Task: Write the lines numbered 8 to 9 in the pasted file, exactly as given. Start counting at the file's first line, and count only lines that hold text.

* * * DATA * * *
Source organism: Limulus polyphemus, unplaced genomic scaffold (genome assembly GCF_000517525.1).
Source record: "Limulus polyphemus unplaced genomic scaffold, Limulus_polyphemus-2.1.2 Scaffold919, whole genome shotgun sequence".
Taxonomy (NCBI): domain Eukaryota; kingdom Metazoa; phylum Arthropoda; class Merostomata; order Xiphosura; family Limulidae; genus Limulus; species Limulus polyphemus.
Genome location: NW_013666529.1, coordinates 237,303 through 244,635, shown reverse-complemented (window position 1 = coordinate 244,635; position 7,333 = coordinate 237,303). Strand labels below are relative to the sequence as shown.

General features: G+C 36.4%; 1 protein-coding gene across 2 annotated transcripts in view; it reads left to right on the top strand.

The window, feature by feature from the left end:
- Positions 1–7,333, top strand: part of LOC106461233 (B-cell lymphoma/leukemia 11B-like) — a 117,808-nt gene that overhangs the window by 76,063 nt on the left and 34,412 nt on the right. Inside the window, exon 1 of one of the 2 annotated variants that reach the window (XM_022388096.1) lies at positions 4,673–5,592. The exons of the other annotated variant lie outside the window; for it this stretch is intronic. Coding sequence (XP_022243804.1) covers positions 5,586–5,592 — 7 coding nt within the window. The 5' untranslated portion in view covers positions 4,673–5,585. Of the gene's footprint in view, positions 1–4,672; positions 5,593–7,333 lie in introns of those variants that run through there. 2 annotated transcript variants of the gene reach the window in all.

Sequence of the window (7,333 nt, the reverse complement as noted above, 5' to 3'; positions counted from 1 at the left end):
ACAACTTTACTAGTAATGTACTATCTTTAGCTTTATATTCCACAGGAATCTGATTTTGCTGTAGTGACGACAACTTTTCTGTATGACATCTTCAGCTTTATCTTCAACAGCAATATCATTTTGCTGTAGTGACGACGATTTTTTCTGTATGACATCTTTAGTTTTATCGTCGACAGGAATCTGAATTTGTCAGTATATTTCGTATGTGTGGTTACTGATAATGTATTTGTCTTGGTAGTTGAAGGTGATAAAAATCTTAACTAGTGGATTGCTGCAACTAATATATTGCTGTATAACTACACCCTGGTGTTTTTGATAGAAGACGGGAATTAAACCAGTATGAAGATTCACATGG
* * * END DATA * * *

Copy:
Sequence of the window (7,333 nt, the reverse complement as noted above, 5' to 3'; positions counted from 1 at the left end):
ACAACTTTACTAGTAATGTACTATCTTTAGCTTTATATTCCACAGGAATCTGATTTTGCTGTAGTGACGACAACTTTTCTGTATGACATCTTCAGCTTTATCTTCAACAGCAATATCATTTTGCTGTAGTGACGACGATTTTTTCTGTATGACATCTTTAGTTTTATCGTCGACAGGAATCTGAATTTGTCAGTATATTTCGTATGTGTGGTTACTGATAATGTATTTGTCTTGGTAGTTGAAGGTGATAAAAATCTTAACTAGTGGATTGCTGCAACTAATATATTGCTGTATAACTACACCCTGGTGTTTTTGATAGAAGACGGGAATTAAACCAGTATGAAGATTCACATGG